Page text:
Legal, Yet Illegal
Legal, Yet Illegal
Could you imagine if you went to a doctor and they prescribed you marijuana as a treatment for your condition? Ten years ago, we would have thought that would only be possible when pigs fly. Nowadays, though, there are no pigs flying, yet doctors prescribe marijuana — my, how times have changed.
Thirty-three of the fifty states have legalized marijuana for medicinal purposes. Each state has varying guidelines regarding rules, regulations, and the illnesses that will qualify for a prescription. The law limits the amount of marijuana one can possess at any given time. Also, depending on the state, there are laws against felons receiving a prescription. These laws help to maintain safety and control. However, federal law remains unchanged, classifying marijuana as a Schedule 1 drug. Federal law trumps state law every time, reserving the right of the Feds to seize marijuana from anywhere at any time. However, medical marijuana patients cannot be prosecuted by the Feds if following state laws.
In those thirty-three states, marijuana can legally be prescribed to provide relief from the symptoms of numerous illnesses, including mental illness, and to relieve chronic pain.
Legal medicinal marijuana is raising the question of: in what kind of situations will marijuana be prescribed? What kind of legalities will need to be addressed as legalization spreads? Already, insurance companies are questioning what to do when marijuana is prescribed in a workers compensation claim. The contradicting state and federal laws create an undesirable risk for insurance companies.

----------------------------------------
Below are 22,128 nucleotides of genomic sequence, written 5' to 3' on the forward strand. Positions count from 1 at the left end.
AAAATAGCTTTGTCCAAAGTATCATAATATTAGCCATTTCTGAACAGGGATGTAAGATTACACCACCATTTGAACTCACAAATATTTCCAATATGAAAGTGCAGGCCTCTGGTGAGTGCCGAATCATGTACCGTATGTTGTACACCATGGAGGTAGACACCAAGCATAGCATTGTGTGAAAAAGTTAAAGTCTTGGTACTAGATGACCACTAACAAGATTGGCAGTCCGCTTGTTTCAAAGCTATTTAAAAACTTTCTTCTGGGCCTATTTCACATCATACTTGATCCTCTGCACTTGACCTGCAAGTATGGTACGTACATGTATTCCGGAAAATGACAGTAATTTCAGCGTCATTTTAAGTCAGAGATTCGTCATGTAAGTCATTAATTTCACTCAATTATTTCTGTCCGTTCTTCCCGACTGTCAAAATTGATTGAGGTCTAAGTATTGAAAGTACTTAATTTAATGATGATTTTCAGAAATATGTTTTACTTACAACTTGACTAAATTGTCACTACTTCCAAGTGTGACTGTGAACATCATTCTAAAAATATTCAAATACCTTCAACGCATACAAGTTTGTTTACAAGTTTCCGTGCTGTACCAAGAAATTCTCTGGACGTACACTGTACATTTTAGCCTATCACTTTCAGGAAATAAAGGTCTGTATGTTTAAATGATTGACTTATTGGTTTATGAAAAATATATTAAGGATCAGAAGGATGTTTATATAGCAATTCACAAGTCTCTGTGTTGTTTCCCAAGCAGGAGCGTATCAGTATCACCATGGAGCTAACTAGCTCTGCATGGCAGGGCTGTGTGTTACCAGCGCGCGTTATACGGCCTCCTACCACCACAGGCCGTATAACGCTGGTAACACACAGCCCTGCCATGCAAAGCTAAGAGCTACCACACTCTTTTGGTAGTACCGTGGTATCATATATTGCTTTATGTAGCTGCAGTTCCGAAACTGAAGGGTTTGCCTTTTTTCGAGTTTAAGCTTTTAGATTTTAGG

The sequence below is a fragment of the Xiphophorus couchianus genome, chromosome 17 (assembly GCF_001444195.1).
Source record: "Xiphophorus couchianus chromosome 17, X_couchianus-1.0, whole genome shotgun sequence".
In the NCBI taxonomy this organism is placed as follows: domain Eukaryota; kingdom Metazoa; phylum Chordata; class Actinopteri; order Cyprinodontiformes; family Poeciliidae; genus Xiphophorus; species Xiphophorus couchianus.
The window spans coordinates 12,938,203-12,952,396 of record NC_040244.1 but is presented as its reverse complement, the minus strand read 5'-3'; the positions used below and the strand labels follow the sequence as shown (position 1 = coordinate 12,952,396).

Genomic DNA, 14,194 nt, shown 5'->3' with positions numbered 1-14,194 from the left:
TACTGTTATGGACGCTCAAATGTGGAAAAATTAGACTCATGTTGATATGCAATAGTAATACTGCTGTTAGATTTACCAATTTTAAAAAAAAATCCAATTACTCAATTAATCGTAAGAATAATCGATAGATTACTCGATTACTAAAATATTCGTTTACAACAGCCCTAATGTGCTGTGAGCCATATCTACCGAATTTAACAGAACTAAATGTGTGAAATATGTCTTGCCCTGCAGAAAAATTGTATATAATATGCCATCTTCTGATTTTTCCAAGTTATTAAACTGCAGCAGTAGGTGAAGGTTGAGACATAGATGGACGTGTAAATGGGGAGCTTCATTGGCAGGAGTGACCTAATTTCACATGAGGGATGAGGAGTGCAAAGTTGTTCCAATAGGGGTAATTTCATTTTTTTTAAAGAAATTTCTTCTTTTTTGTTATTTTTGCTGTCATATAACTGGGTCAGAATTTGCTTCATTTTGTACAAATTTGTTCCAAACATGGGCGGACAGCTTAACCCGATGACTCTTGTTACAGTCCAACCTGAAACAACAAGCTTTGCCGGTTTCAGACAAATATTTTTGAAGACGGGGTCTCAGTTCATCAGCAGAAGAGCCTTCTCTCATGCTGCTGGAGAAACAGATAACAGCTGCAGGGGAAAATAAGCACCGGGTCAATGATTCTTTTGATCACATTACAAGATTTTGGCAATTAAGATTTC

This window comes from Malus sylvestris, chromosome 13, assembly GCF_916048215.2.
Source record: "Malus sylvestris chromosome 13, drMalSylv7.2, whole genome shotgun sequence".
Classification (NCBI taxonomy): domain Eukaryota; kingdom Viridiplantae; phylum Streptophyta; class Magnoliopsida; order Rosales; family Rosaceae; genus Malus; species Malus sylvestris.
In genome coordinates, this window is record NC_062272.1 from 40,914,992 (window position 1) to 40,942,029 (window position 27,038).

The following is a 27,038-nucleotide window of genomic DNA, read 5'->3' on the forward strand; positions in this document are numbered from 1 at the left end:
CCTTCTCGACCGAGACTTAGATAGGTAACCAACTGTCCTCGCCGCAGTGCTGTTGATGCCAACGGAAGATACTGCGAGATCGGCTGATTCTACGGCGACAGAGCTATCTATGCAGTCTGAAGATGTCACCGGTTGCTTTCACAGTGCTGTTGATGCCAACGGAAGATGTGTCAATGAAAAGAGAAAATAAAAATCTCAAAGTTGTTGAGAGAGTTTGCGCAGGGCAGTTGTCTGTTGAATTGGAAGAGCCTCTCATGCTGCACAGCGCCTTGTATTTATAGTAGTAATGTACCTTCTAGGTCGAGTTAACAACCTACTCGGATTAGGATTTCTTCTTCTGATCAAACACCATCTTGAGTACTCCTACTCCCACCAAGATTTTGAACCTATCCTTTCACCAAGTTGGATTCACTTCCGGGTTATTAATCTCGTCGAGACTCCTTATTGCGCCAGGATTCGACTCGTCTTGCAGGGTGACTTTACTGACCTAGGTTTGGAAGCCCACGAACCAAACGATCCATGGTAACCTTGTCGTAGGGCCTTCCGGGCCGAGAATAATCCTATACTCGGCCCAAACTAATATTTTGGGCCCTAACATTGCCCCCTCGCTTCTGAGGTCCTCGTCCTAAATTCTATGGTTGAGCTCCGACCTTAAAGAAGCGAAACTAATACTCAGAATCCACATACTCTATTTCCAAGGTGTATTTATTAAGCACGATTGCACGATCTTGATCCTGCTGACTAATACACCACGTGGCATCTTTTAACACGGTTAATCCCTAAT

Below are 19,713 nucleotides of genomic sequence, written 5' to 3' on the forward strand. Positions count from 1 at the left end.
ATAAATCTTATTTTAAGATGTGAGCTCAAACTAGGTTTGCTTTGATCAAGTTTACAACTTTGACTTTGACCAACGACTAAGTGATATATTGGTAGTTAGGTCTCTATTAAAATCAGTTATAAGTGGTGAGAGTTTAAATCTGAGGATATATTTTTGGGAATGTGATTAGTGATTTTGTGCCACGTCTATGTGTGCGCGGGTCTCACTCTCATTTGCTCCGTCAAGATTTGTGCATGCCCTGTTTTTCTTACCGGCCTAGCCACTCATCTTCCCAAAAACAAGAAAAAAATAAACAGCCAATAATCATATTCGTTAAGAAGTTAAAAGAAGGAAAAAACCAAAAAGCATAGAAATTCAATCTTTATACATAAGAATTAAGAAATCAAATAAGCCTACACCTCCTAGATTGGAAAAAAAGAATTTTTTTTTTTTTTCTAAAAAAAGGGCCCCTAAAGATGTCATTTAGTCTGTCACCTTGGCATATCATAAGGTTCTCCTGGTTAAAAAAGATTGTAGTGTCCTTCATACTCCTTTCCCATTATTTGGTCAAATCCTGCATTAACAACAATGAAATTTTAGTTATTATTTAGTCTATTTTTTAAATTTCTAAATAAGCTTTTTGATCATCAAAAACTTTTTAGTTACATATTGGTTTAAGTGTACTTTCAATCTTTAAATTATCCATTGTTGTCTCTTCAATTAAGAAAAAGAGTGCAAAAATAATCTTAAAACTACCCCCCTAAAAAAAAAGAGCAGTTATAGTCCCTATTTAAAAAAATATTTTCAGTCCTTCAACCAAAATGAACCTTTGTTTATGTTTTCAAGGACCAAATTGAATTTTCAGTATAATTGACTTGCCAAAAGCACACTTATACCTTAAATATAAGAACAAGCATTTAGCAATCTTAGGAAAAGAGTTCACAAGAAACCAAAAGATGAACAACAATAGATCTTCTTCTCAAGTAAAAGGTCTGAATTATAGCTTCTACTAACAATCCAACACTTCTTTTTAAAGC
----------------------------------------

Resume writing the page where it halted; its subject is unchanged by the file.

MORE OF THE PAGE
In the case that a doctor would need to prescribe a pain-killer, typically, a highly addictive opioid would be prescribed. In a state where medicinal use of marijuana has been legalized, a chronic pain sufferer may instead be prescribed the less addictive, cheaper alternative–cannabis.
Although, on the other side of the fence, one may argue that insurance companies paying out on a federally illegal drug puts that company at too great of a risk. Due to federal law, it is wise for insurance companies to be hesitant to jump on board a business with an unforeseeable future. Some insurance companies have refused to take part in insuring the marijuana business, while others have dived head first into it–recognizing the potential to grow their business by providing insurance where no one else will.
In McNeary v. Freehold Township, the insurer refused pay-out on marijuana treatment as a result of a workers compensation claim, using federal law as its weapon. In court, judge rules in favor of the employee, encouraging using marijuana as treatment as opposed to opioids, according to https://scarincihollenbeck.com/. This is not the first court case to rule in favor of the plaintiff seeking medical marijuana treatment in a workers compensation claim.
In Colorado alone, from 2014 through 2018, the marijuana industry generated $6,039,711,766 in sales, collected from the thousands of dispensaries across the state, all of which need insurance.
More states have legalized medical marijuana than those that have not. The marijuana industry is bringing in billions in revenue for the state. Judges are ruling in favor of the use of marijuana for medicinal purposes. Marijuana treatment is much cheaper than prescription pills, saving insurance companies money on workers compensation claims. Not only that, but cannabis is being recognized as a safer alternative to opioids.
But–none of this matters so long as federal law is in effect.
Will insurance companies start to take risks on the ever growing cannabis industry? Or will insurance companies shut their doors entirely to avoid the liability responsibility of a brand-new business? Will they stop being hesitant to pay out on claims with marijuana treatment, or wait for the federal government to crack down on the (extremely valuable) marijuana industry?
Only time will tell.
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